Ain’t gonna let nobody turn me around / I’m gonna keep on walking, talking, singing, hoping, praying, saying, voting, voting, voting / marching to the freedom land”, sang Rhiannon Giddens in the closing minutes of the 54th Cambridge Folk Festival, accompanied by a stage filled with her curated acts and an audience which heaved at the seams of the Club Tent. This chorale was not only conclusive testament to the sparkling success of Giddens’ role as Guest Curator for this year’s Festival, but also to the sure-footed stride forward this weekend was; for the Festival and for the future of folk music. Setting the pace for other festivals to follow suit, the line-up offered a 60:40 split of female:male acts, the Festival already excelling their pledge alongside the PRS Foundation’s goal of a 50:50 ratio in festival line-ups by 2022. Giddens’ own main stage set on the Saturday night, and the acts she curated – the legendary Peggy Seeger, Amythyst Kiah, Bristol’s own Yola Carter, Kaia Kater and Birds of Chicago – raised up to a whole new level the values of diversity and commonality between audience and artist; values which have been beating steadily at the heart of the Festival for years.
On stage 2, home of the up-and-comers and a safe bet for stumbling across your new favourite band, Norwich-based Morganway delivered an energetic and promising alt-country opener with stunning vocals. Over on the main stage New Zealander Marlon Williams, a contemporary hybrid of Roy Orbison and Jeff Buckley, crooned through a set of songs from his latest album Make Way For Love with such ease and distinction that even the moody layers of electric guitar couldn’t stop the audience from swooning[ . . . ]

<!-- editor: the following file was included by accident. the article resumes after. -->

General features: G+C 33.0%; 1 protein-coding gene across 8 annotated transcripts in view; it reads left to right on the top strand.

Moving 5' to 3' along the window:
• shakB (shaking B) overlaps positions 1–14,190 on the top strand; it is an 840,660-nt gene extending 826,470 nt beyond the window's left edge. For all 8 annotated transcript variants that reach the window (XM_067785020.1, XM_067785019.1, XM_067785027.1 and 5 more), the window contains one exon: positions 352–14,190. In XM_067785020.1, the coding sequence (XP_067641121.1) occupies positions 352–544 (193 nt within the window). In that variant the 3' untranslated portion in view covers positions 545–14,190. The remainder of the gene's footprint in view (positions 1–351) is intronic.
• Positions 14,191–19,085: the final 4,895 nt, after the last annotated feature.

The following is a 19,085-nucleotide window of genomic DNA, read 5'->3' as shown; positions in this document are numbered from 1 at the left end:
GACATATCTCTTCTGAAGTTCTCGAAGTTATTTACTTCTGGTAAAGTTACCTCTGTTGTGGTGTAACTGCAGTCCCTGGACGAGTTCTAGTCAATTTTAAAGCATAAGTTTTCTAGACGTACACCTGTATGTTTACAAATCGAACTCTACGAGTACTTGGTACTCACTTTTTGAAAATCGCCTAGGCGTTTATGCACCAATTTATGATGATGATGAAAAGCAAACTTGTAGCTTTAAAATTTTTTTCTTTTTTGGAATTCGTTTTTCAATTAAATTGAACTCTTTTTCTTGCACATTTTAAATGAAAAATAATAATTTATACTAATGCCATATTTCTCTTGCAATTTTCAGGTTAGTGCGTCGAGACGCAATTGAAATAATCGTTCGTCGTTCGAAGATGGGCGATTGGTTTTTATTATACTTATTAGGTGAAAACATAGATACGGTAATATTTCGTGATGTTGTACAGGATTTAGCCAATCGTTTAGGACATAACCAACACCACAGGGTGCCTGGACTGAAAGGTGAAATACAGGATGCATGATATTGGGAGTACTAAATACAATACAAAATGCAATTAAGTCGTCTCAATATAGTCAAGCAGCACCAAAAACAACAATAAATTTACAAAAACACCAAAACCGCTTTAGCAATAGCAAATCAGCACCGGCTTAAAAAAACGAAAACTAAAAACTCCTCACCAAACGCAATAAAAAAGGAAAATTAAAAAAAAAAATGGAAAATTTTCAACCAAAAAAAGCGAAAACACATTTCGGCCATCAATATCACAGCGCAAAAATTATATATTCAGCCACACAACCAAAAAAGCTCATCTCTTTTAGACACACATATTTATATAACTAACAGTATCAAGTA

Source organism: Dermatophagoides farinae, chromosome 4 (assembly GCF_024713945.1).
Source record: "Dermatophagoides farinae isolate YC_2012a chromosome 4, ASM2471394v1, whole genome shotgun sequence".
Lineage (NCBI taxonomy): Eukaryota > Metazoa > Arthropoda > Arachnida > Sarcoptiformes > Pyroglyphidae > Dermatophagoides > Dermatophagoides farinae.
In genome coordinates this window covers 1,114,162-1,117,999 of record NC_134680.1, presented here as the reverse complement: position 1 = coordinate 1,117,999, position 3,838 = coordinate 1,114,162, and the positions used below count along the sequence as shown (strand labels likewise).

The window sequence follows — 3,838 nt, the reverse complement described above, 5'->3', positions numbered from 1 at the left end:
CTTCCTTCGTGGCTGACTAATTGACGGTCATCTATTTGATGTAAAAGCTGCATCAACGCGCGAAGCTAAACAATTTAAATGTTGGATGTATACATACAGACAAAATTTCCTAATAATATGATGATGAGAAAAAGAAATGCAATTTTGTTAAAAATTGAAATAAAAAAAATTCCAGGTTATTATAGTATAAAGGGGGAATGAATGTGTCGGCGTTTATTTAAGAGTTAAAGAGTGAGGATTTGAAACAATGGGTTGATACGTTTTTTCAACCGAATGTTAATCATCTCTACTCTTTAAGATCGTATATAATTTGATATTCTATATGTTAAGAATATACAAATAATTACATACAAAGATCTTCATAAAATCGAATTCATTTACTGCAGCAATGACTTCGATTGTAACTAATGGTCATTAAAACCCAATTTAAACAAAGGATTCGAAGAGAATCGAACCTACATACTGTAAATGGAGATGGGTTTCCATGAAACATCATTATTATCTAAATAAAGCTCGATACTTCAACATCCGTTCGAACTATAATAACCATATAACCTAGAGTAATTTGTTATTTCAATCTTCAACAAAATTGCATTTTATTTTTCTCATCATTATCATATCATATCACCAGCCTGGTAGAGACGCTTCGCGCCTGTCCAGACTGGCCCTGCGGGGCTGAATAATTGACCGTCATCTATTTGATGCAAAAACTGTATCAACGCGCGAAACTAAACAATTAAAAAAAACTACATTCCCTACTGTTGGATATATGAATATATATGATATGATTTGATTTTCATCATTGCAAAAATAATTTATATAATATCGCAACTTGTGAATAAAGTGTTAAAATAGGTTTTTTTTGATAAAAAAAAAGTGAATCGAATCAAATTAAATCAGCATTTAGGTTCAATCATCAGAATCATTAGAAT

With a new album in the wings, the world-renowned guitarist and singer-songwriter hits the road for a 19-date trek with support from Joan Shelley.
World renowned guitarist and singer-songwriter Richard Thompson has announced an extensive UK tour, the 13 Rivers Tour, for October and November 2018. Tickets for all the shows go on sale at 10am on Friday, 18 May and support at all gigs come from Joan Shelley.
During a busy 2017, Thompson released two volumes of acoustic recordings: Acoustic Classics Vol. II featuring acoustic renderings of classic songs from the Richard Thompson catalogue and Acoustic Rarities featuring new recordings of some of the more obscure songs in his repertoire. He also celebrated the 50th anniversary of Fairport Convention, the ground-breaking band he co-founded as a teenager in the ‘60s, with a performance at its annual Cropredy Festival last August.
Jamie McDougall presents Burns Night with the Rachel Newton Trio and Talisk Trio.
Spend Burn’s Night with Jamie MacDougall in the company of two award-winning groups, live from the CCA Glasgow. BBC Radio 2 Musician of the Year singer and harpist Rachel Newton performs with her trio that includes Lauren MacColl on fiddle and Mattie Foulds on percussion. The night culminates in a dynamic set of tunes from Talisk Trio with concertina player Mohsen Amini – Young Traditional Musician of the Year 2016, fiddle player Hayley Keenan and guitarist Graeme Armstrong. A Burn’s Night without poetry from the Bard himself would be a sair fecht, so readings and musings on the night come from BBC Scotland’s poet in residence Stuart Paterson.